Brian B. Shynin'

On Air Personality/DJ - Hot 103 Jamz (KPRS-FM)

Where were you born and raised?
Kansas City, Missouri.

What is your occupation?
On Air Personality/DJ - Hot 103 Jamz (KPRS-FM).

What is your favorite childhood memory?
Three things come to mind: Chiefs, WWF and music videos. But the thing that stands out the most is anything with the Chiefs. January of 1994 (I was eight at the time) I watched our Chiefs go on a magical playoff run with Joe Montana. We lost the AFC Championship Game that season at Buffalo, but I will always remember the excitement that was around the city when Joe came here. He really lit a fire under this city that still burns almost 30 years later.

What does Black History Month mean to you?
I believe this month gives America an opportunity to really observe and learn about the plight, contributions and culture of African Americans in this country and what we have contributed to building America to what it is today. It's also a time for me personally, to reflect on what my ancestors fought so hard for like Civil Rights, Voting, and even dining at the same restaurant as our fellow white Americans.

What do you believe is the most important issue currently facing the Black community?
Having true equal economic opportunities is one that is at the top of the list for me, because it literally affects every part of the lives of most African Americans. Whether it's finding quality jobs, wages, housing, transportation and everything else in between. For the simple fact that in 2021, we have food deserts in some parts of this (and other towns) city speaks volumes to how mainly African-American zip-codes can be ignored for years. A country can never go bankrupt when they invest in their people.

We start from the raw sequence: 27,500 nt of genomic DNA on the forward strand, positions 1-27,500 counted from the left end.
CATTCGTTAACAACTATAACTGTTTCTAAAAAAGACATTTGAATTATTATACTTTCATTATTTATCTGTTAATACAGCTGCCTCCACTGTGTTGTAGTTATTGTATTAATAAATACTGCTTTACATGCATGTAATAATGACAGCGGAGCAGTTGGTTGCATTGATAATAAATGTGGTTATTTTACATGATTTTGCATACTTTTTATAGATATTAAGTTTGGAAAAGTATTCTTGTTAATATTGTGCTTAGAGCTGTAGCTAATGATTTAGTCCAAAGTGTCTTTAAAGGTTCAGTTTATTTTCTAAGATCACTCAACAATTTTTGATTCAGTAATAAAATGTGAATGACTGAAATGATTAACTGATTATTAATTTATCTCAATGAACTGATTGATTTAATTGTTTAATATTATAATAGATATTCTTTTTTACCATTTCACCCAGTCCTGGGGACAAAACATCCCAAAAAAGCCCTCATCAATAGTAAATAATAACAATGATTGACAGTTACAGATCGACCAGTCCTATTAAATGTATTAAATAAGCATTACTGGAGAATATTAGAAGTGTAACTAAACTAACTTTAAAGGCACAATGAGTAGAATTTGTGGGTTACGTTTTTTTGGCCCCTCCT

When did you realize you were Black in America and what has that meant for your life?
I have always been aware of my culture as far as I can remember, but when you say 'Black in America', it takes on a totally different meaning now. Because in some situations, there could be some dicey propositions. Being Black in America is a heavy title, especially when you have to interact with Police, apply for a job, walk down the street, go to the store, I mean that title never leaves you because of the experiences you have had and seen. I learned at a very early age what it was like being Black in America, you can see the disparities, some times we think kids don't know, but in reality they do. But I am thankful for my family and friends for always keeping me grounded and never forgetting who I am or what I come from.

Who or what is your biggest inspiration to push for change?
My future kids (Lord willing). It's all about paying it forward for those who have yet to enter into the world. I think one of our jobs as humans is to provide the world with whatever gift God gave you, to use it for the positive contributions to this world and leave the earth in better shape than it was when you arrived.

How have you supported or contributed to the local Black community?
I have been fortunate enough to work with the great people at Carter Broadcast Group since 2007, so I have been engaged with our community through my work at Hot 103 Jamz. We provide resources for those in need, we have a long list of non profit groups we work with through out the year, we support local businesses, partner with St. Jude, our annual Toy & Food Drive, the list can go on and on with the amount of organizations and schools we have worked with to make a difference. I also coach with The Kansas City Seminoles, a little league football organization that has benefited hundreds of kids in Kansas City over the past 21 years.

Season of Hope Toy Drive